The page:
WASHINGTON (Reuters) - Some breakfast cereals marketed to U.S. children are more than half sugar by weight and many get only fair scores on nutritional value, Consumer Reports said on Wednesday.
A serving of 11 popular cereals, including Kellogg’s Honey Smacks, carries as much sugar as a glazed doughnut, the consumer group found.
And some brands have more sugar and sodium when formulated for the U.S. market than the same brands have when sold in other countries.
Post Golden Crisp made by Kraft Foods Inc and Kellogg’s Honey Smacks are more than 50 percent sugar by weight, the group said, while nine brands are at least 40 percent sugar.
The most healthful brands are Cheerios with three grams of fiber per serving and one gram of sugar, Kix and Honey Nut Cheerios, all made by General Mills, and Life, made by Pepsico Inc’s Quaker Oats unit.
“Be sure to read the product labels, and choose cereals that are high in fiber and low in sugar and sodium,” Gayle Williams, deputy editor of Consumer Reports Health, said in a statement.
Honey Smacks has 15 grams of sugar and just one gram of fiber per serving while Kellogg’s Corn Pops has 12 grams of sugar and no fiber.
Consumer Reports studied how 91 children aged 6 to 16 poured their cereal and found they served themselves about 50 to 65 percent more on average than the suggested serving size for three of the four tested cereals.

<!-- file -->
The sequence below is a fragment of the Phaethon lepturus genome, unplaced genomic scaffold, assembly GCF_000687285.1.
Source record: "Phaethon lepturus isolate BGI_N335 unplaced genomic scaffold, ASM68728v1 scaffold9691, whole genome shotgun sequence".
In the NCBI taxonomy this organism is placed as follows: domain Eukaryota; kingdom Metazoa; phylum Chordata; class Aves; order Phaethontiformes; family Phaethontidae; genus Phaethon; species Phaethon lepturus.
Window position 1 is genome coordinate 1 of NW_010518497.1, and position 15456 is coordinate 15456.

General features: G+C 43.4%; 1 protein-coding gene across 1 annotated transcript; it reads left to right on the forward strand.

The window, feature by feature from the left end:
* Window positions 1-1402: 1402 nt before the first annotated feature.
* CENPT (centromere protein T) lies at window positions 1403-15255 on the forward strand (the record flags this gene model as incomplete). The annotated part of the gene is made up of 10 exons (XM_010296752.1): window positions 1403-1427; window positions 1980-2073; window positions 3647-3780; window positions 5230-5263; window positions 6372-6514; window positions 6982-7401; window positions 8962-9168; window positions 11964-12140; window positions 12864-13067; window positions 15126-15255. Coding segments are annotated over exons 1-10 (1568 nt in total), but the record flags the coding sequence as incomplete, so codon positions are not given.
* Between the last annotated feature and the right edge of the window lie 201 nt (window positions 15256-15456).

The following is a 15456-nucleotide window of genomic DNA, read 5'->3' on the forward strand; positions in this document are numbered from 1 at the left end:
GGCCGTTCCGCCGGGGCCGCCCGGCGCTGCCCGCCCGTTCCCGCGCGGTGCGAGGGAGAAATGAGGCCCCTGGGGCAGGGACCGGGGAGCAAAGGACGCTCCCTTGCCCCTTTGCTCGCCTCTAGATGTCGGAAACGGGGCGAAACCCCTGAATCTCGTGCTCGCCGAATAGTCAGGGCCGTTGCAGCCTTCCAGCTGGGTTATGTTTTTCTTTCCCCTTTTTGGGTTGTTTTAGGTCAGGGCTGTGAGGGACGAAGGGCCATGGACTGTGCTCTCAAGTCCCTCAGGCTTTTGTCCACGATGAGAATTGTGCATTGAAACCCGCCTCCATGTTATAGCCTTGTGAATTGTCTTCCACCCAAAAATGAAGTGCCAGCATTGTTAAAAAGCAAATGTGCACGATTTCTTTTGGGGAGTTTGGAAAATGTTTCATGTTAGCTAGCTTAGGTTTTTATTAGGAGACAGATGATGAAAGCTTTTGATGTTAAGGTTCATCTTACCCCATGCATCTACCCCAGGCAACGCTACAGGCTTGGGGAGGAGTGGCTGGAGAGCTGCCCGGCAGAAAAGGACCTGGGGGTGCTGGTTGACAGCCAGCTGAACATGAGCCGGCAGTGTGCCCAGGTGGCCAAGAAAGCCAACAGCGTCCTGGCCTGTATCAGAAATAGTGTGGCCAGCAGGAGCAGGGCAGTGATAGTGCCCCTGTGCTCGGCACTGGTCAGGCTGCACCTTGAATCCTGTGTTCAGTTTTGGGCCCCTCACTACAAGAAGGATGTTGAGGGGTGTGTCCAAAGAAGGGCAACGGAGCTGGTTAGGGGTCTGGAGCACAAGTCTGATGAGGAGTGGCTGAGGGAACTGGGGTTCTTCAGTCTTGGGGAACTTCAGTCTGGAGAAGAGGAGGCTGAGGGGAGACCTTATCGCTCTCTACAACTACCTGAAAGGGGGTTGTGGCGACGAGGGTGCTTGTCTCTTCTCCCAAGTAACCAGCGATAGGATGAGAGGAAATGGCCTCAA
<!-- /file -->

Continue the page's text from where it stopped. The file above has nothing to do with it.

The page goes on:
Consumers International, which publishes Consumer Reports, said it would ask the World Health Organization to develop international guidelines restricting advertising and marketing of foods high in sugar, fat or sodium to children.
However, the group noted that breakfast cereal can be a healthful meal and said adults and children alike who eat breakfast have better overall nutrition, fewer weight problems, and better cognitive performance throughout the day.
Kellogg said it was working to make its food more nutritious.
“Kellogg recently reformulated a number of our cereals including Froot Loops, Corn Pops, Rice Krispies, Cocoa Krispies and Apple Jacks in the U.S. with improved nutritional profiles,” a company spokeswoman said by e-mail.
“To put Consumer Reports’ information in perspective, yogurt contains more sugar and sodium than a serving of Honey Smacks cereal (25 grams of sugar vs. 15 grams of sugar in Honey Smacks).”
Consumer Reports, like other groups, compares the sugar content of food with its fiber, mineral and vitamin content. Many cereals are fortified with vitamins and minerals.
Reporting by Maggie Fox; Editing by Eric Walsh